While routine CCTV investigation is a beneficial tool for subjective analysis, it can be difficult to quantify and measure remaining useful life from a video image. Failure is not an option for large diameter pipes, so any inspection data must be useful. Laser sensors provide the foundation for a proper, preventative condition assessment.
What’s the Difference? 2D vs. 3D Laser Inspection
Incorporating laser-based inspection complements and enhances what is visually seen with CCTV. This can also better detect and measure the changes in pipe shape caused by corrosion, deterioration, deformation, and deflection. Laser-based inspection comes in two types: laser profiling or ring laser (2D) and LiDAR (3D). Laser profiling is more commonly utilized for pipeline inspection in comparison to its 3D counterpart. This is because it offers a simpler deployment method and interpretation of the inspection results. Many Snap-On laser profilers are available for mounting to conventional CCTV equipment.
How does 2D laser profiling work?
Laser profiling projects a beam of light onto a surface and records it with a camera. This circular beam, or ring, is extensively calibrated with the conical lens of that camera. This allows for accurate collection of data as the circle passes over variations in the pipe surface as the robotic platform moves down the pipe.
The collected scans are then turned into cross-sections. These cross-sections are compared to the expected internal diameter of the pipe using profiling software. Measurements that are inside the reference shape indicate a presence of buildup or debris. Measurements that are outside the reference shape indicate corrosion, deterioration, or deformation; depending on the pipe material. 2D scans can also be used for confirming shape and size changes in the pipe geometry.
It is important to note that profiling laser does have limitations. Laser can only be used on un-submerged sections of pipe, and it cannot measure through bends of a pipe. The circular nature of the beam of light has a tendency to appear as an oval in the bend as the robotic transport cannot keep a consistent directional heading, often bumping into the outer walls. Once it has passed through the bend, however, accurate analysis can continue.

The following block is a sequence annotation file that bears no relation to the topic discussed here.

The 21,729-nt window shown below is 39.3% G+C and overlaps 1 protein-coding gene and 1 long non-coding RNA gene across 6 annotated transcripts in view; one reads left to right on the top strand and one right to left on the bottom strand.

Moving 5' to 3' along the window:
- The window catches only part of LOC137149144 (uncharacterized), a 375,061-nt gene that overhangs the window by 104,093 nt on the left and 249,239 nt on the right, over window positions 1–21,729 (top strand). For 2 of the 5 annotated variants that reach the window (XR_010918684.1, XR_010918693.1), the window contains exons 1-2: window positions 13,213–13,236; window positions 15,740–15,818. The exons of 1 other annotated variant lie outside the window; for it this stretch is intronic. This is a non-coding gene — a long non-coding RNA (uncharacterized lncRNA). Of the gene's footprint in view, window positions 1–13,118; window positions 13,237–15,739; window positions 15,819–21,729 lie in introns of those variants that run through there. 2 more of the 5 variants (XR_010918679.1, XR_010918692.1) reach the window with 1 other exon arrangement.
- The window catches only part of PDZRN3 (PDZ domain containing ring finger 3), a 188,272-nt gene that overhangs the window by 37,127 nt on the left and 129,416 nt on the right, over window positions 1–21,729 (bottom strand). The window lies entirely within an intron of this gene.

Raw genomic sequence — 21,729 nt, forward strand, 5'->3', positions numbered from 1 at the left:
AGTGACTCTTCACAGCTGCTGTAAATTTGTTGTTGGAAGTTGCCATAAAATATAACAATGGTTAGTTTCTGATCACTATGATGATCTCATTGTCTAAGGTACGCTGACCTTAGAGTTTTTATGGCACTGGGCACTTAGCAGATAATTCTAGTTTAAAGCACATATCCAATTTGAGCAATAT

Laser profiling helps system owners answer the most important questions
The results from a profiling laser inspection are used to answer a number of key questions for underground asset management.
- What is the true structural condition of my large diameter line?
- Which trunk or interceptor do I need to rehabilitate first?
- For this lined pipe, how do I check for ovality or deformation or contractor compliance?
- What is the remaining useful life (RUL) of this asset?
By quantifying the deterioration and degradation of a line using a laser, a utility owner can eliminate the guesswork when it comes to rehabilitation and planning. This allows for proper prioritization and actionable preventative maintenance to extend the life of the asset. Additionally, multiple laser inspections spread out over several years provides a glimpse into how the pipe changes by measuring the rate of change; informing your preventative maintenance plan for years to come.